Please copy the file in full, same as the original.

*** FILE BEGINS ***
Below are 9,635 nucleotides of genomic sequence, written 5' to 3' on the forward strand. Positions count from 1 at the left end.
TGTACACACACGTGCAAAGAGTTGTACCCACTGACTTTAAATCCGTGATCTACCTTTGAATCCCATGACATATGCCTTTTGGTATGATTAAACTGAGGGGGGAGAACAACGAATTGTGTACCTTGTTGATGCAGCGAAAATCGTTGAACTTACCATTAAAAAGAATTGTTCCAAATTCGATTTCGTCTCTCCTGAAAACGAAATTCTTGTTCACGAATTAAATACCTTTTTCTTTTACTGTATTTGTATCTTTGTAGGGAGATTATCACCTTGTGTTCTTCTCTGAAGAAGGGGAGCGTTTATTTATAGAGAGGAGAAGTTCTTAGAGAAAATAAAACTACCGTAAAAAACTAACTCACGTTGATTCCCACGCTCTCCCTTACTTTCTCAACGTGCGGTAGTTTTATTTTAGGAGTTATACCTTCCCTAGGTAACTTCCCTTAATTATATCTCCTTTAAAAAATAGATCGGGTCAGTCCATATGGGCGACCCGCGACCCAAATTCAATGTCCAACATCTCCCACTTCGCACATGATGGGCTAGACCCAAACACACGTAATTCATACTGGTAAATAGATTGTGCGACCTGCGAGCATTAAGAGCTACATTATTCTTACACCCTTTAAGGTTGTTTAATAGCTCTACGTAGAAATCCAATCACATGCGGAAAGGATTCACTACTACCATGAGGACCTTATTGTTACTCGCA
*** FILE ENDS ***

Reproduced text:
Below are 9,635 nucleotides of genomic sequence, written 5' to 3' on the forward strand. Positions count from 1 at the left end.
TGTACACACACGTGCAAAGAGTTGTACCCACTGACTTTAAATCCGTGATCTACCTTTGAATCCCATGACATATGCCTTTTGGTATGATTAAACTGAGGGGGGAGAACAACGAATTGTGTACCTTGTTGATGCAGCGAAAATCGTTGAACTTACCATTAAAAAGAATTGTTCCAAATTCGATTTCGTCTCTCCTGAAAACGAAATTCTTGTTCACGAATTAAATACCTTTTTCTTTTACTGTATTTGTATCTTTGTAGGGAGATTATCACCTTGTGTTCTTCTCTGAAGAAGGGGAGCGTTTATTTATAGAGAGGAGAAGTTCTTAGAGAAAATAAAACTACCGTAAAAAACTAACTCACGTTGATTCCCACGCTCTCCCTTACTTTCTCAACGTGCGGTAGTTTTATTTTAGGAGTTATACCTTCCCTAGGTAACTTCCCTTAATTATATCTCCTTTAAAAAATAGATCGGGTCAGTCCATATGGGCGACCCGCGACCCAAATTCAATGTCCAACATCTCCCACTTCGCACATGATGGGCTAGACCCAAACACACGTAATTCATACTGGTAAATAGATTGTGCGACCTGCGAGCATTAAGAGCTACATTATTCTTACACCCTTTAAGGTTGTTTAATAGCTCTACGTAGAAATCCAATCACATGCGGAAAGGATTCACTACTACCATGAGGACCTTATTGTTACTCGCA